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What about someone's hair on fire (MJ style)?

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Jimmy
post Oct 14 2005, 09:48 PM
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awesome tutorial mate, this is wonderful as I am about to sculpt some flames for an upcoming project.


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Bishop
post Oct 14 2005, 09:54 PM
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Thanks Steve. Looking forward to the pics but I get the drift.

Cheers
Mark tongue.gif


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SteveFirth
post Oct 17 2005, 02:30 PM
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Picture time!
I decided the best thing to demonstrate fire making was a couple of vehicle destroyed markers.
user posted imageuser posted image
In hindsight I should have made them from an extra vehicle hatch, they would have fit my predator better biggrin.gif

The first thing to do is make the armature, pretty simple for some leaping flames. To help hold the wire upright and add weight I used some Selly's Knead it to pack the under side of a base. Think about how you want the fire to look and place the wire appropriately. Here I have the tallest wire in the middle and the height reduces as it gets to the edge. The wires are close together which really helps bulk-up the flames. Bend the wire to recreate the zig-zag nature of flame.
user posted imageuser posted image
Next comes the bottom layer of GS, lay a line of GS around the wires. (If you don't want to use the packed base this is also a good way to hold the wire in place as it does not stick well just in a base, superglue the wire in then do the bottom layer of GS, wait for it to cure before going on with the rest of it.) Once the GS is down squish it flat with the end of a pencil, file, whatever.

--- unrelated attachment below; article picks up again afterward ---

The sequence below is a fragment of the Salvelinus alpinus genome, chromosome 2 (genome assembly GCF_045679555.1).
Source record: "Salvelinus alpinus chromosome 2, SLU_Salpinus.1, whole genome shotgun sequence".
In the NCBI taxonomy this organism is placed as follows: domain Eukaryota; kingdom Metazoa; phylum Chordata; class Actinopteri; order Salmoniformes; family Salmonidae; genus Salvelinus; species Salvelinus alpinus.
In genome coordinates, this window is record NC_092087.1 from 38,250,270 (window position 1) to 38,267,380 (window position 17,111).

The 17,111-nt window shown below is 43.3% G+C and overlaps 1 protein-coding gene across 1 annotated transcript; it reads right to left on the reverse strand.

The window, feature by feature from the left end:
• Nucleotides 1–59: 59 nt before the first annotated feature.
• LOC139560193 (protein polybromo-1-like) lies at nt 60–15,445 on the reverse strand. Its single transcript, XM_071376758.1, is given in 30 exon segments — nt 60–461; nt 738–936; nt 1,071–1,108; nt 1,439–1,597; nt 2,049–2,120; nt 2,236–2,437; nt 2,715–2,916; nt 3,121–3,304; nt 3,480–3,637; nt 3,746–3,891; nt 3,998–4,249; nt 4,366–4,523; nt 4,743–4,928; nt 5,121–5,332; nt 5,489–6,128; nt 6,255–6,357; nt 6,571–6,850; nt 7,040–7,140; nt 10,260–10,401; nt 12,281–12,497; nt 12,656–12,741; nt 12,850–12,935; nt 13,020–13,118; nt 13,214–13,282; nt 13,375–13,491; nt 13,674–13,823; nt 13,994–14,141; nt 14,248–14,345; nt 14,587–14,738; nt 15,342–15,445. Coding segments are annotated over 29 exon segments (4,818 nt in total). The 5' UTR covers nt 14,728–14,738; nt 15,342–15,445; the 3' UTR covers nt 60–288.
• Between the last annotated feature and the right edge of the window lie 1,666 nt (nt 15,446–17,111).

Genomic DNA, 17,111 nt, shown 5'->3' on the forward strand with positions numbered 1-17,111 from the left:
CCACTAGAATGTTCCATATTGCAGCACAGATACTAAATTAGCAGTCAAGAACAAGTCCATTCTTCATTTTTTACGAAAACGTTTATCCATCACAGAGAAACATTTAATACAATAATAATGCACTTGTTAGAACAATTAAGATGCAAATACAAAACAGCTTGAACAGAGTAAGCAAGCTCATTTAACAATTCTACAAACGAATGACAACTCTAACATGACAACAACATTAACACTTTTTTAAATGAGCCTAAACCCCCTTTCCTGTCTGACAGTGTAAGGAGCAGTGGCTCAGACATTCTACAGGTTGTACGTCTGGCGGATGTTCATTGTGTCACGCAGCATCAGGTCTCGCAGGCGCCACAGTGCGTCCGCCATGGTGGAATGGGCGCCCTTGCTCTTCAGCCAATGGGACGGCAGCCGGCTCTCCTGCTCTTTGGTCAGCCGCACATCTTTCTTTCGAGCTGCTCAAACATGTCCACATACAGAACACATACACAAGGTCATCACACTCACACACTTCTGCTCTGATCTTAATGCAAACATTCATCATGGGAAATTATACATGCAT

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I'll do the tallest flame first as it's the hardest to get to and doing it later may destroy the edge bits. Roll out some GS, jam it down the middle wire and press the bottom firmly onto the GS base.
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With the pointy tool horizontal, stab the GS and draw it upward until it tears away.
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Here's the bit I ripped off on the end of the point, jam the bit onto the side of the main body to become a secondary flame.
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Repeatedly stab and draw up the GS, big bits and little bits to make a range of flaring shapes.
user posted image
The smaller flames are done the same way, press the GS down firmly over the wires, then draw it back up.
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The other three wires were done the same way, the edge looked too bare so I rolled another bit of GS around the outside and set to with the point stabbing and dragging.
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That's all there is to it, stab and drag the GS around until you're happy with it, if it doesn't look good press it all down and start again. To get the GS to go up a wire when it has been pulled away just twirl the point around in GS and drag it around the wire again. Swirling shapes are great for flames as well but make sure you have a variety of shapes, swirls can be too round. Don't take the GS too high off the wire as it gets fragile and it looks bad when broken off.
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Bishop
post Oct 18 2005, 10:13 AM
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Awesome Steve! tongue.gif
And thanks for the detailed pics, it really makes your instructions a lot clearer.

Cheers
Mark tongue.gif


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wraith
post Oct 29 2005, 07:50 AM
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excelent work dude!. they all look bloddy amazing ('specialy the bloodthirster:p)

'catch
-andrew
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Deathwing_Master
post Oct 29 2005, 08:14 AM
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Bloody execellent Steve, thanks for the step by step mate.


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straylight
post Oct 29 2005, 01:11 PM
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thanks again steve......the pics have made it much clearer......


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Krefey
post Oct 29 2005, 03:32 PM
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ooooo, that makes my age old ambition of covnerting up a particular old special character more appealing now. Whenever I thought about doing it, I got stuck on the issue of how to make the flames.


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Lord Krieg
post Feb 22 2006, 07:44 PM
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[quote]ooooo, that makes my age old ambition of covnerting up a particular old special character more appealing now[/quote]
Who was the Special Character?